- Having never been pregnant: Women who have never been pregnant have a greater risk of breast cancer than do women who have had one or more pregnancies.
- Reproductive and menstrual history: Women who had their first menstrual period before age 12 or who went through menopause after age 55 have an increased risk of developing breast cancer. Women who had their first full-term pregnancy after age 30 or who have never had a full-term pregnancy are also at increased risk of breast cancer.
- Long-term use of menopausal hormone therapy: Women who used combined estrogen and progestin menopausal hormone therapy for more than five years have an increased chance of developing breast cancer.
- DES (diethylstilbestrol): The drug DES was given to some pregnant women in the United States between 1940 and 1971 to prevent miscarriage. Women who took DES during pregnancy have a slightly increased risk of breast cancer. Women who were exposed to DES in utero, those whose mothers took DES while they were pregnany, may have a slightly increased risk of breast cancer after age 40.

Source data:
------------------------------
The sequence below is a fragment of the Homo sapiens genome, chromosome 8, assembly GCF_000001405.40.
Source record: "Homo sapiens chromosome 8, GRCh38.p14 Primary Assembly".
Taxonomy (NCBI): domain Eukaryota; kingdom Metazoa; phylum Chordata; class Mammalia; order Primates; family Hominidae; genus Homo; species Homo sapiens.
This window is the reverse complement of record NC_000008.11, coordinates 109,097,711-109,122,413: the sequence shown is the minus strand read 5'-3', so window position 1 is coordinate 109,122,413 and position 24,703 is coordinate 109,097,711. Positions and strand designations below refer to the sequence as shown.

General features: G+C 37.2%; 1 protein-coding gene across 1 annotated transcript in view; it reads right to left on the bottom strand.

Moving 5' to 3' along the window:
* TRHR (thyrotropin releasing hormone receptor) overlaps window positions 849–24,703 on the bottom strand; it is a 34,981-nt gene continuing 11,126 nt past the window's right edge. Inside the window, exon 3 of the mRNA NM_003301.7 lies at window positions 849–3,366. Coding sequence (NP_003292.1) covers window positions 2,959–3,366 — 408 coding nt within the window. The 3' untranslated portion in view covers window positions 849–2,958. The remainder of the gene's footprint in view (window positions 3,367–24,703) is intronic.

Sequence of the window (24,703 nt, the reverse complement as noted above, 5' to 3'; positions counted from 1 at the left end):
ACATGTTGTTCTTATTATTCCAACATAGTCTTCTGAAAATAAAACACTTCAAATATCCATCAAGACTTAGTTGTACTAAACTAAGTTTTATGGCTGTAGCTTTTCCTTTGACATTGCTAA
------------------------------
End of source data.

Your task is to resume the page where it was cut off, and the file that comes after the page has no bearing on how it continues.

- Body weight: The chance of getting breast cancer is higher in women who are overweight or obese than in women of a healthy weight.
- Physical activity level: Women who are physically inactive throughout life may have an increased risk of breast cancer.
- Race: In the United States, breast cancer is diagnosed more often in white women than in African American/Black, Hispanic/Latina, Asian/Pacific Islander, or American Indian/Alaska Native women.
For more information about these risk factors, please visit: https://www.prevea.com/For-Patients/Your-Wellness/Resources/factors-that-influence-the-chances-of-getting-brea
About HSHS St. Vincent Hospital and HSHS St. Mary’s Hospital Medical Center
HSHS St. Vincent Hospital
and HSHS St. Mary’s Hospital Medical Center